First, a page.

Category

Editors’ Choice

Reggae brothers … from left: Ky-Mani, Damian and Julian Marley perform at Marley 75 in Kingston, Jamaica.

Bob Marley at 75: how a ghetto reggae star rebranded Jamaica

By Editors' Choice

Seeing fans and family gather in Kingston to celebrate the late musician’s 75th birthday, music writer Vivien Goldman reflects on his indelible legacy. By Vivien Goldman, The Guardian — At 7am on 6 February, on what would have been Bob Marley’s 75th birthday, the abeng conch shell blows at his old home at uptown Kingston’s 56 Hope Road – now the Bob Marley museum – as it did in the days…

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Donald Trump

Donald Trump the American fascist and authoritarian is no longer a hypothetical — it’s the here and now

By Editors' Choice

Republicans have given Trump his crown. Sooner or later, they’ll regret it — but this crime can’t be undone. By Chauncey DeVega, Salon — Donald Trump’s show-trial impeachment and “acquittal” was much better in the original Russian or German. Last Wednesday of last week all 53 Republicans in the United States Senate voted to acquit Donald Trump on the charge of obstruction of Congress. Despite overwhelming evidence — including Trump and his…

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Assembly line workers put final touches on 2018 Ford Expedition SUV at the Ford Kentucky Truck Plant in Louisville, Ky

African-Americans and the driving forces in the American auto industry

By Editors' Choice

By Herb Boyd — When Africans were forcibly brought to America, they worked at the points of production. And whether as a multitude of enslaved workers on small farms, large plantations, in mines or elsewhere, black laborers were vital cogs in creating wealth for their owners. On a national scale, enslaved black laborers provided a workforce vital for the development of the American republic by bringing wage-free economic success and…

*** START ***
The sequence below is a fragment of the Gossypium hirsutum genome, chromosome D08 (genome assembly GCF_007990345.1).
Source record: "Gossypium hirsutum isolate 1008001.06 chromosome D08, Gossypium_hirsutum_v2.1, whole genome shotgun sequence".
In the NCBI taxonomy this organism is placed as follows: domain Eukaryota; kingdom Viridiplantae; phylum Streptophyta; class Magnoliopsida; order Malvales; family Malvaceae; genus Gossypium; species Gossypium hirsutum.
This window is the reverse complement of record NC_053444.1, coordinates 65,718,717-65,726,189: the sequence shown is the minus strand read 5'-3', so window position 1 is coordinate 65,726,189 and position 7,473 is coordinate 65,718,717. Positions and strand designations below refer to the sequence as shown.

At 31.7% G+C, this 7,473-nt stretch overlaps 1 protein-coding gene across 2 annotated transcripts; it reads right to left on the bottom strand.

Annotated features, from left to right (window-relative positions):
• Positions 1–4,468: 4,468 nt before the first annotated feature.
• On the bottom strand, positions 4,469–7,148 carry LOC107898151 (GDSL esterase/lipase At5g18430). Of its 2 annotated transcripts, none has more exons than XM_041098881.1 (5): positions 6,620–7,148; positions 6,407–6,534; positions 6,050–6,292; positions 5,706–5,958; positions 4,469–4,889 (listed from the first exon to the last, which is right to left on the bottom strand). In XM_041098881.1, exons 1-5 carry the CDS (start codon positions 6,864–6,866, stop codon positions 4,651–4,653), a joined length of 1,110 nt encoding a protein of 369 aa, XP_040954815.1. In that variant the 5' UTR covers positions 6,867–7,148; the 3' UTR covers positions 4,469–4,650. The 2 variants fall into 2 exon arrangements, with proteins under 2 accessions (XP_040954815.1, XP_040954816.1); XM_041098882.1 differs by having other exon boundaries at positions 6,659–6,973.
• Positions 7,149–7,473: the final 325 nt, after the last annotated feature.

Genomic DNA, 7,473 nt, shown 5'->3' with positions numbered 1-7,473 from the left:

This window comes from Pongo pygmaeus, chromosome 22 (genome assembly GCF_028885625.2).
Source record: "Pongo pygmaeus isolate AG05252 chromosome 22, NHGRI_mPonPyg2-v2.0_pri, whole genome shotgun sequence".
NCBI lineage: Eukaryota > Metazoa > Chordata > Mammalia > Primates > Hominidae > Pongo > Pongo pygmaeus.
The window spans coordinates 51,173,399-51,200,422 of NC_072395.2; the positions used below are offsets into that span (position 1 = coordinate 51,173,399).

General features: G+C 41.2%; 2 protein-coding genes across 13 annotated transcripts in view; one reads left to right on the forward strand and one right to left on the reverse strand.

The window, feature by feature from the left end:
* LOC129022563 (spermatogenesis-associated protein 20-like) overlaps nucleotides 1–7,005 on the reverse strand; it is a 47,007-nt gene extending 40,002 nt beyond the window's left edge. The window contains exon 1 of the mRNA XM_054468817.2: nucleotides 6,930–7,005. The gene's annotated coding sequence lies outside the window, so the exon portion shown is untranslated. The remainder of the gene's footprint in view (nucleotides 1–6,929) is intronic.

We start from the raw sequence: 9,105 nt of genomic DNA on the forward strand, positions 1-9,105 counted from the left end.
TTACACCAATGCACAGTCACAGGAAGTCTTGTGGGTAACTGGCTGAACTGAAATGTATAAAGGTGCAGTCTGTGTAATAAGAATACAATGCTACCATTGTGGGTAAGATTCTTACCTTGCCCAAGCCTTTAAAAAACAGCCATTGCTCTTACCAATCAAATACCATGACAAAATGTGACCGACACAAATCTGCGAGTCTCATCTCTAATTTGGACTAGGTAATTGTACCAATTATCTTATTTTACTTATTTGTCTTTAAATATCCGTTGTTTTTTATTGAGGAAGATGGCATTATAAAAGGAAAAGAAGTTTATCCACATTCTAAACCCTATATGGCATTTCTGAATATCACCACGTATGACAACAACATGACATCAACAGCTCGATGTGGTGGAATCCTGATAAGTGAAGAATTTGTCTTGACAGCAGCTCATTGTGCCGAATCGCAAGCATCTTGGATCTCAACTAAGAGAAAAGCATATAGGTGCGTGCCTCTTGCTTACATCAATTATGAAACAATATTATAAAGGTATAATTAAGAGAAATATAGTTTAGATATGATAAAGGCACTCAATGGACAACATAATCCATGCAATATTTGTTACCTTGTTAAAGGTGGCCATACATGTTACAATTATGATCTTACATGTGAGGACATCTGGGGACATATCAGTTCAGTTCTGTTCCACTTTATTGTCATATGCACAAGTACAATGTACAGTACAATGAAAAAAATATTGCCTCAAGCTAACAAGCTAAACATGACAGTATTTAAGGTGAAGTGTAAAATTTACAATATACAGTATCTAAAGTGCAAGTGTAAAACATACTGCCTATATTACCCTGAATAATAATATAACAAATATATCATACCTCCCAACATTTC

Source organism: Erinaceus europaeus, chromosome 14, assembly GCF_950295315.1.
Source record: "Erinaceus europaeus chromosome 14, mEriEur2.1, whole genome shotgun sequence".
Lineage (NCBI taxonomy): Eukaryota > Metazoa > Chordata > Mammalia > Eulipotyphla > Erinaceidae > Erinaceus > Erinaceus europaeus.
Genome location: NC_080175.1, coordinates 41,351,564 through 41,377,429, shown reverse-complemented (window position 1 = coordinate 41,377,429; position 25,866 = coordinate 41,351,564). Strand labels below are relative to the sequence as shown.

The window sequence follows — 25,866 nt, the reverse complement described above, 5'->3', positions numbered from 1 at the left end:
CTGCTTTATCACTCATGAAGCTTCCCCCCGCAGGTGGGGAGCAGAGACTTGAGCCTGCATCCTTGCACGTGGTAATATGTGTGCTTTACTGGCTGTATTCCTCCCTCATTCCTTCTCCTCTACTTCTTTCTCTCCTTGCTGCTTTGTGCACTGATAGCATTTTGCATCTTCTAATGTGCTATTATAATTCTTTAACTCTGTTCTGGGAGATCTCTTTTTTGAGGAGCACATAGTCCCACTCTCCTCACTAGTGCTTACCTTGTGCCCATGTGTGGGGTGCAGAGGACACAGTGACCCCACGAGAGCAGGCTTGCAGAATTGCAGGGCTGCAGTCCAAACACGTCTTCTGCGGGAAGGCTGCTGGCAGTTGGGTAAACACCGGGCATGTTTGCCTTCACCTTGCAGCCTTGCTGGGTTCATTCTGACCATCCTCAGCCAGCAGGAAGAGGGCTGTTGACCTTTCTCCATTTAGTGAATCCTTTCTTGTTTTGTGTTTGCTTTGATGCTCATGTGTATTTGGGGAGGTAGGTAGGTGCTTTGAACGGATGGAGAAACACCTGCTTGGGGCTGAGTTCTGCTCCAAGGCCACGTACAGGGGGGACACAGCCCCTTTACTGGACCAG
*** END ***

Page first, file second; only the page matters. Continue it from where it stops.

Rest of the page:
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Derrick Johnson, president and CEO, NAACP.

NAACP’s Leader: Commemorating our past, starts with cementing our present-day legacy

By Editors' Choice

This month is not only about commemorating our history but cementing and shaping our present-day legacy for future generations. By Derrick Johnson, president and CEO, NAACP — We find ourselves at the beginning of a new Black History Month (BHM) in a distinctive decade during one of the most polarizing times of our lives. Our collective journey to this moment has undoubtedly been challenging. Still, we’ve been victorious on many…

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A Debt Unpaid: Attny Nkechi Taifa’s Speech on Reparations at Howard University School of Law

By Editors' Choice, NAARC Posts, Reparations, Video/Audio

January 30, 2020 — Attny. Nkechi Taifa, a NAARC commissioner, recently delivered a keynote address entitled “A Debt Unpaid” at the Howard University School of Law. Her reparations talk was hosted by Prof. Justin Hansford, executive director of the Thurgood Marshall Civil Rights Center at Howard. Prof. Hansford is also a commissioner of the National African American Reparations Commission (NAARC).